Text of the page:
I knew my dad wouldn’t have long when I moved him out here from Georgia. He was ninety-five, after all. Nonetheless, it was stressful and surreal. How had I come full circle, to a place where I was going to end up once again being the primary person responsible for my dad’s wellbeing? I’d spent so much of my life recoiling and recovering from that role, only to find myself in some weird game of musical chairs where I was the last one standing. It was almost funny. I really didn’t know how I could add more to my plate. I was barely keeping my head above the water that was the ocean of grief I felt over the loss of my mom. I was maybe just managing to handle the normal responsibilities of my work and home life. Now I was going to add my dad?
The reality was there wasn’t a choice, not really. I was spending so much time trying to help him over the phone, and he had severe hearing loss, so aside from his age and confusion with things like receiving texts with codes that expired in ten minutes that I would need in order to take care of things for him (AT&T), to waiting on hold for three hours with Social Security only to have him not pick up when I called to give permission for me to speak on his behalf, to a million other issues that come with taking care of an aging parent, the stress of his care was already a lot. At least if he was here, I could be with him in person to figure things out, take him to doctors’ appointments, and make sure he was okay. I was figuring out where my line was as I went. I wanted him to be okay, and I was going to show up for him, but also figure out how to take care of myself while I did that. We found an assisted living facility thirty minutes away in the San Fernando Valley. It was a family-owned place with a chef everyone loved and a sun-deck to make my dad happy, even though he had skin cancer and was the last person who should have been sunbathing. At ninety-five you stop telling a person what he should or shouldn’t do, because he might as well suck the joy out of any moments he has left.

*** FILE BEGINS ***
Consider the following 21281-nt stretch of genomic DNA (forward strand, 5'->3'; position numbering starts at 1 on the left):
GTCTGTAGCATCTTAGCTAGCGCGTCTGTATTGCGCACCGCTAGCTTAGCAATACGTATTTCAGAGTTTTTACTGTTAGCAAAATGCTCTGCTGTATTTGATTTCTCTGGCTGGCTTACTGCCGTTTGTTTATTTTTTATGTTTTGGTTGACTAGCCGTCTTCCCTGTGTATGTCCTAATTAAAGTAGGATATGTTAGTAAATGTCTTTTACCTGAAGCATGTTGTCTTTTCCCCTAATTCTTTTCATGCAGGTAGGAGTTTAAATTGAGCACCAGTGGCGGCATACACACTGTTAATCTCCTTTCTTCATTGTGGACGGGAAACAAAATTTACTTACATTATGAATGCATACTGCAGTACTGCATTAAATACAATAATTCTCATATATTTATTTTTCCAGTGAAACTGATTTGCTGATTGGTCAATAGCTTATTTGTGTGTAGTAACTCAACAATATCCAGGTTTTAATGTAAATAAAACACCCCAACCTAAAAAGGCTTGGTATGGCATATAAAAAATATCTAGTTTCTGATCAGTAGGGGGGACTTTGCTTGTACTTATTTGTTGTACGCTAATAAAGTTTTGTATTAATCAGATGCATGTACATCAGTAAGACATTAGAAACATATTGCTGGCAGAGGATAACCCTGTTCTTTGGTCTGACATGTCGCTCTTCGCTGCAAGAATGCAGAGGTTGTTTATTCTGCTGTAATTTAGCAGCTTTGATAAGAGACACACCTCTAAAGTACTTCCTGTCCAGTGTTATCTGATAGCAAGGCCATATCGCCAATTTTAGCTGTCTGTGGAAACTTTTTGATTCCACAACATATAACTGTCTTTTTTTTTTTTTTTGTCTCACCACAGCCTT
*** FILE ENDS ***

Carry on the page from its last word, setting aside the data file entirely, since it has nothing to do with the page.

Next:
Once he was here and set up, I’d make the trip to the valley to see him each week, take him to his doctors appointments, to Walgreens for odds and ends, out to lunch, and to his mecca, Dunkin’ Donuts. I’d often text him, even if we were sitting across from one another so I wouldn’t have to yell to be heard. He would vacillate between being appreciative, and threatening to withdraw the Power of Attorney he’d given me because I wasn’t meeting his expectations in some way or another. This could be because his custom-made hearing aids were taking too long, or because he didn’t like the cardiologist I’d found, or because he wanted to leave his walker in the car even though he needed it and I wouldn’t let him. He’d yell and curse when he was frustrated, which was often.
Since my dad had never been a patient man, this wasn’t new, it was simply exacerbated by the indignities and isolation of growing old and losing things like the ability to hear, or walk easily, or make new friends which is enormously challenging if you can’t hear. Even finding the particular razors he wanted at Walgreens wasn’t easy, nor was sculpting when his hands became too shaky, or remembering the password to his phone. Getting old is rough, so when he yelled I tried not to take it personally, which was easier some days than others. When his health took a serious turn and his congestive heart failure caused his legs to swell, I knew time was very short. I started adding adult diapers to the list of things he needed delivered each week. Growing old, if you’re lucky enough to do that, is not for the faint of heart. In the last few weeks he was bedridden and frail and he slept a lot. I set the sculptures he’d made on the shelf alongside the bed so he could see them, and moved a framed picture of his fourth wife in clear view so he would wake up and fall asleep looking at her. He started having stressful dreams about his wife “the secretary” (my mother), so the hospice team gave him anxiety medication to keep him calm. I wondered if my mother was haunting his dreams and letting him have it, though she told me she did forgive him in the last months of her life. They’d even exchanged some texts. The day he died, two police officers knocked on our door at 7am to tell me. The hospice team had been calling me since 3am, and when they couldn’t reach me they sent the police.